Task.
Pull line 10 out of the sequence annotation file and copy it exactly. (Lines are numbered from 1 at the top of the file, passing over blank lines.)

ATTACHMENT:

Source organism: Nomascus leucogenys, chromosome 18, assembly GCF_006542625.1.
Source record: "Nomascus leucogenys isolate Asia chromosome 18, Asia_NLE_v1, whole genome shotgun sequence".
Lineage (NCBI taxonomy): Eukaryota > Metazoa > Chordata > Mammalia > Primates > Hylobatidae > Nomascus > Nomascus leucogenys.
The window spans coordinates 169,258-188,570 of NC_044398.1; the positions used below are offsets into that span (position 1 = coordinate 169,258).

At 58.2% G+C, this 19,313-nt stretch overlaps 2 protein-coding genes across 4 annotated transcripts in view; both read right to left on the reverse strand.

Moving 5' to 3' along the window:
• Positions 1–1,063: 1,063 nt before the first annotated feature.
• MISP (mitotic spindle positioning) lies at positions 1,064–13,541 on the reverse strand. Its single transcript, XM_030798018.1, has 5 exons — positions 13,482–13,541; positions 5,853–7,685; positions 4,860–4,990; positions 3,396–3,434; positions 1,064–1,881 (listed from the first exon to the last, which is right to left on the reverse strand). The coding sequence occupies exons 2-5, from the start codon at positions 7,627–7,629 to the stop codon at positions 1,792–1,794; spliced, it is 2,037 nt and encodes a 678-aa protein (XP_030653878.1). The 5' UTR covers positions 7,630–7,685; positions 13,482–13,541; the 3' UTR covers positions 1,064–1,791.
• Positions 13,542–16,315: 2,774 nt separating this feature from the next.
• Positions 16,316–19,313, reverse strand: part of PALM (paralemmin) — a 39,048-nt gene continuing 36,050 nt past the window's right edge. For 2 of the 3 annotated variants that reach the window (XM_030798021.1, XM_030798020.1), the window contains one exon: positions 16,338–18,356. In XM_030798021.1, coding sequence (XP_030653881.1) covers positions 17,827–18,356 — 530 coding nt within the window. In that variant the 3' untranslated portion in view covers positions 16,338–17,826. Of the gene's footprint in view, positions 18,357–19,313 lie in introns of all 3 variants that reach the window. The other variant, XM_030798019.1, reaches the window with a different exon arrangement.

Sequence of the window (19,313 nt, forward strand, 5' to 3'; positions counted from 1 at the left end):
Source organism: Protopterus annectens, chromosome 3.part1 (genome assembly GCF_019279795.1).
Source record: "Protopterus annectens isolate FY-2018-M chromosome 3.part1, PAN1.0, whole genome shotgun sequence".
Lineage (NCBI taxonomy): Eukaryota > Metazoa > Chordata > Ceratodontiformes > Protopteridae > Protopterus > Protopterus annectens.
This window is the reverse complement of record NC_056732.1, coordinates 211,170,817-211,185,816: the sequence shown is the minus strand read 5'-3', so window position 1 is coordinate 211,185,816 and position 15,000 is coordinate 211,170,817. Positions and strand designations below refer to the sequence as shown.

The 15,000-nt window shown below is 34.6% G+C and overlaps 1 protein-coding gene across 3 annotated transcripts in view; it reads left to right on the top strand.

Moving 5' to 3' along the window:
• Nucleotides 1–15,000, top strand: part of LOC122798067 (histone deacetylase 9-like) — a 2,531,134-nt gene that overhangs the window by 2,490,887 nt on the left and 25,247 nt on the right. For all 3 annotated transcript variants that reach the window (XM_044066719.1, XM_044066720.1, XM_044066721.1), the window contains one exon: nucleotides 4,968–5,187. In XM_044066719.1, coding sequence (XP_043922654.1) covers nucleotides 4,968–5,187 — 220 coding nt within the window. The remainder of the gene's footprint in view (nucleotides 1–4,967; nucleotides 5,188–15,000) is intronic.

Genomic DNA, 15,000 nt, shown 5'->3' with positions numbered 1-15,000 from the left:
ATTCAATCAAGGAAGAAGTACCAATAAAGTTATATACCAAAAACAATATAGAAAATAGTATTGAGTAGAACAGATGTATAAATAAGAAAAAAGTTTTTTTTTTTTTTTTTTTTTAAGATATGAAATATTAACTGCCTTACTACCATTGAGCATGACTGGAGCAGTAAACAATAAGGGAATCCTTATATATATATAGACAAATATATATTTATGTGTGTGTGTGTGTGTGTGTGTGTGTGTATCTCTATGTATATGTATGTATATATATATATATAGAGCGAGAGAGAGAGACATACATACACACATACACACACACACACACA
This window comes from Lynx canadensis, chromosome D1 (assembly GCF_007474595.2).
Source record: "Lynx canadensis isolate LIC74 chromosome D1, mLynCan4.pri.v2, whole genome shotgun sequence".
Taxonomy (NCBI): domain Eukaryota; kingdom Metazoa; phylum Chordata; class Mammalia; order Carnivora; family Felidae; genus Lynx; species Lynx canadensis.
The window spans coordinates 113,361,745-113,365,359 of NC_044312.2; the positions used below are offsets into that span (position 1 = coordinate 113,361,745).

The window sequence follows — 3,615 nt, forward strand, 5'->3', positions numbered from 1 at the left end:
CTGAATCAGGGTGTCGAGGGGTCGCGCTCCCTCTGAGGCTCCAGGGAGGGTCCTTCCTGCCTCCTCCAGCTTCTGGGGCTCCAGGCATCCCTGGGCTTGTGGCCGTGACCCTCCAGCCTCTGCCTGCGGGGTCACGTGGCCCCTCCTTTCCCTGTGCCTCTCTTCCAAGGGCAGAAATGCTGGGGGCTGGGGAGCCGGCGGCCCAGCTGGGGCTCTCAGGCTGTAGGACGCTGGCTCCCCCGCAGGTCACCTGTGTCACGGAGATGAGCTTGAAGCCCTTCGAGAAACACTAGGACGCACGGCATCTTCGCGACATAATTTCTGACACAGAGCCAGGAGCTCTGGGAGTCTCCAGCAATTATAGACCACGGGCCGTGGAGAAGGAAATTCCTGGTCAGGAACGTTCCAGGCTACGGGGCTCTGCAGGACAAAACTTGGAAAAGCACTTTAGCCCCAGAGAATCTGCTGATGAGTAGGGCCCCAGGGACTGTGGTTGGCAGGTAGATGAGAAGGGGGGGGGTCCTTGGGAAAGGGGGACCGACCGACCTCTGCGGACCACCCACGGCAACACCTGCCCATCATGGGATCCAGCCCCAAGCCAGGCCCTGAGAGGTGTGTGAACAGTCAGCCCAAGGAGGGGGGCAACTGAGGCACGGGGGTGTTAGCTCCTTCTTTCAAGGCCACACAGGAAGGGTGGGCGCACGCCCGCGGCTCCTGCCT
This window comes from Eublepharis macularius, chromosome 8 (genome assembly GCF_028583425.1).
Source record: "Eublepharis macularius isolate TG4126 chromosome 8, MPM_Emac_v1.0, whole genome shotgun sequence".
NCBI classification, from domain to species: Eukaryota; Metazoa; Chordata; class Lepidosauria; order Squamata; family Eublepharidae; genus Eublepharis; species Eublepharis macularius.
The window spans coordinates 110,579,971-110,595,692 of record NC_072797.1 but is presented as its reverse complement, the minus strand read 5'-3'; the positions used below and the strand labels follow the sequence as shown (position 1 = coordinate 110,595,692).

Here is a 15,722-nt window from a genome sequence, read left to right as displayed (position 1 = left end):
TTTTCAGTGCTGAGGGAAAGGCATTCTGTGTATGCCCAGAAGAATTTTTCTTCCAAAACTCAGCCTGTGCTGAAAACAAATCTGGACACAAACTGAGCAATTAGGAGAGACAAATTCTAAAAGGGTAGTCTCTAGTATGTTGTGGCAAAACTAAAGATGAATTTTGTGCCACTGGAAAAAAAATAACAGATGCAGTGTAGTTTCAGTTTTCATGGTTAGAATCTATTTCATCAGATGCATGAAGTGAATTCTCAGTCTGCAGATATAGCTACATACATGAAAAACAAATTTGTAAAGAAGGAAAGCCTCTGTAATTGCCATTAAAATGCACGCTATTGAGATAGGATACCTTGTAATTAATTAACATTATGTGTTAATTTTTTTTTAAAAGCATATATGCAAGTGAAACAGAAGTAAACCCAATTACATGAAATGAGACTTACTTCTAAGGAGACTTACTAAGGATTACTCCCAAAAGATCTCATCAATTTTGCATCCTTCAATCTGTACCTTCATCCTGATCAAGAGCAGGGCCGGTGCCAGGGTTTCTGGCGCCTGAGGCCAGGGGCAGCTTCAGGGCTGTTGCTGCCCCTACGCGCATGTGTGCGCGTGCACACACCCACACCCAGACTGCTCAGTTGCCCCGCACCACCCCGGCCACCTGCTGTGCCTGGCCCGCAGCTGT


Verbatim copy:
• Positions 16,316–19,313, reverse strand: part of PALM (paralemmin) — a 39,048-nt gene continuing 36,050 nt past the window's right edge. For 2 of the 3 annotated variants that reach the window (XM_030798021.1, XM_030798020.1), the window contains one exon: positions 16,338–18,356. In XM_030798021.1, coding sequence (XP_030653881.1) covers positions 17,827–18,356 — 530 coding nt within the window. In that variant the 3' untranslated portion in view covers positions 16,338–17,826. Of the gene's footprint in view, positions 18,357–19,313 lie in introns of all 3 variants that reach the window. The other variant, XM_030798019.1, reaches the window with a different exon arrangement.